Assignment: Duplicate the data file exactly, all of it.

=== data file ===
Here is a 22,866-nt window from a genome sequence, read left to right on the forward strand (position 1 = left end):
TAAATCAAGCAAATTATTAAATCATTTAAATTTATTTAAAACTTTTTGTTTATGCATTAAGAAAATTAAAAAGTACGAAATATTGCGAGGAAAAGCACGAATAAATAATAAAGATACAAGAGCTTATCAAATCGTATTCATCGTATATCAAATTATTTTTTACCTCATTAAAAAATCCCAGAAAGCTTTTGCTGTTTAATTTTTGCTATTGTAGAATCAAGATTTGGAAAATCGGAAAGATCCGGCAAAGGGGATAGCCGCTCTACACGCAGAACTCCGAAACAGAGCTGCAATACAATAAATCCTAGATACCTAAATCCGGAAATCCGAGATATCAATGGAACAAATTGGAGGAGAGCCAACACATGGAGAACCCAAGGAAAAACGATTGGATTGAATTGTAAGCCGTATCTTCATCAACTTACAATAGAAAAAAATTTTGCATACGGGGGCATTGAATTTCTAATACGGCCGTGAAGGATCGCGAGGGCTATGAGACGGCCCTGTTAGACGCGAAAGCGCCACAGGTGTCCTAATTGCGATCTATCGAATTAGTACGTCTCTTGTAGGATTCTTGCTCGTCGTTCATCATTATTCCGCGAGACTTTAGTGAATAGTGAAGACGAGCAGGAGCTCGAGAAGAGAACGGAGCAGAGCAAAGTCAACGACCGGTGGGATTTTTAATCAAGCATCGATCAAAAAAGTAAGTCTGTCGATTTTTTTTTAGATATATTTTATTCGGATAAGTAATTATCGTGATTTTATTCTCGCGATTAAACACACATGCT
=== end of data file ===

Here is a 22,866-nt window from a genome sequence, read left to right on the forward strand (position 1 = left end):
TAAATCAAGCAAATTATTAAATCATTTAAATTTATTTAAAACTTTTTGTTTATGCATTAAGAAAATTAAAAAGTACGAAATATTGCGAGGAAAAGCACGAATAAATAATAAAGATACAAGAGCTTATCAAATCGTATTCATCGTATATCAAATTATTTTTTACCTCATTAAAAAATCCCAGAAAGCTTTTGCTGTTTAATTTTTGCTATTGTAGAATCAAGATTTGGAAAATCGGAAAGATCCGGCAAAGGGGATAGCCGCTCTACACGCAGAACTCCGAAACAGAGCTGCAATACAATAAATCCTAGATACCTAAATCCGGAAATCCGAGATATCAATGGAACAAATTGGAGGAGAGCCAACACATGGAGAACCCAAGGAAAAACGATTGGATTGAATTGTAAGCCGTATCTTCATCAACTTACAATAGAAAAAAATTTTGCATACGGGGGCATTGAATTTCTAATACGGCCGTGAAGGATCGCGAGGGCTATGAGACGGCCCTGTTAGACGCGAAAGCGCCACAGGTGTCCTAATTGCGATCTATCGAATTAGTACGTCTCTTGTAGGATTCTTGCTCGTCGTTCATCATTATTCCGCGAGACTTTAGTGAATAGTGAAGACGAGCAGGAGCTCGAGAAGAGAACGGAGCAGAGCAAAGTCAACGACCGGTGGGATTTTTAATCAAGCATCGATCAAAAAAGTAAGTCTGTCGATTTTTTTTTAGATATATTTTATTCGGATAAGTAATTATCGTGATTTTATTCTCGCGATTAAACACACATGCT